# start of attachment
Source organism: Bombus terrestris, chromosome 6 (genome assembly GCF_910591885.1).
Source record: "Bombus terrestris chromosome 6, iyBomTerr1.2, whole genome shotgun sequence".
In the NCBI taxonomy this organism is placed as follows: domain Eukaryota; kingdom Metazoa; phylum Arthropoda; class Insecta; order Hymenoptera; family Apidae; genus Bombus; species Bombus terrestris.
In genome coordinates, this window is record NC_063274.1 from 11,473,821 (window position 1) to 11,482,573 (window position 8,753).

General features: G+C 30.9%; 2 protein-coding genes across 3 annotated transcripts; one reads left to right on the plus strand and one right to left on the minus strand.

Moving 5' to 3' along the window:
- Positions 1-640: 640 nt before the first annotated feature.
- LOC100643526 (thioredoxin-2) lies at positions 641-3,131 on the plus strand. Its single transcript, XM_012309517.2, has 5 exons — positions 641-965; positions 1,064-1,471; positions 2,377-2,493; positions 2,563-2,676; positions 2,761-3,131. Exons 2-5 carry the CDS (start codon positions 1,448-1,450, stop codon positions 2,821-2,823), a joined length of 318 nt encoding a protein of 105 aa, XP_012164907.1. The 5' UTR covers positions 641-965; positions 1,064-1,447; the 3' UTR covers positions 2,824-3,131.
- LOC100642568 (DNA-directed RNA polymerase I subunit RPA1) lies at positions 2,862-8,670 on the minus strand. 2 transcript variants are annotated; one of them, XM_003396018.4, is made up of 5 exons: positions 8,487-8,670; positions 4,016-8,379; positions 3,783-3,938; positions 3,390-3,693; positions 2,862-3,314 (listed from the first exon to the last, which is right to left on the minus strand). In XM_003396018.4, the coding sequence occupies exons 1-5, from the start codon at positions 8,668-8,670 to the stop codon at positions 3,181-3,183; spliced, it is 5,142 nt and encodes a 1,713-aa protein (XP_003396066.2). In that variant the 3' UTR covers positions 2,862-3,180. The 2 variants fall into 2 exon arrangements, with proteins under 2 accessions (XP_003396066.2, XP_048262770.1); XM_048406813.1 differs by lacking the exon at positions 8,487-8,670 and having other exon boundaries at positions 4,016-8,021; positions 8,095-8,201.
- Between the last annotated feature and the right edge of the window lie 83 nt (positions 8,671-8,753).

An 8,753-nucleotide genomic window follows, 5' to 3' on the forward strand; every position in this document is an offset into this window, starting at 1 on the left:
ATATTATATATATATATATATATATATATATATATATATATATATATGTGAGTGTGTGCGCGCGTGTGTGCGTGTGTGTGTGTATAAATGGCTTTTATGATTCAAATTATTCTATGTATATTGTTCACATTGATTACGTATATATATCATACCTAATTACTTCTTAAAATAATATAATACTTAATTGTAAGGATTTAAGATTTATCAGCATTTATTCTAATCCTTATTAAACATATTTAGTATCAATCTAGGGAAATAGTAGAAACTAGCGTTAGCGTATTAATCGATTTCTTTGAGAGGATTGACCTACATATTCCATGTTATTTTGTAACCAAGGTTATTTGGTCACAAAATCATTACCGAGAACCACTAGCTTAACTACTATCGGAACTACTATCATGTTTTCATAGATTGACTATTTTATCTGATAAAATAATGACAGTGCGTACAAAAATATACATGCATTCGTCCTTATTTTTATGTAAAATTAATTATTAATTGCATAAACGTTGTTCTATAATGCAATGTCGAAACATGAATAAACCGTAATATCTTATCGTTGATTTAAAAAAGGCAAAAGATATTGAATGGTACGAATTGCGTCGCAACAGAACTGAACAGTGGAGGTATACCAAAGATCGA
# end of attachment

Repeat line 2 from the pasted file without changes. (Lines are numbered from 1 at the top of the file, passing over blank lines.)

Source record: "Bombus terrestris chromosome 6, iyBomTerr1.2, whole genome shotgun sequence".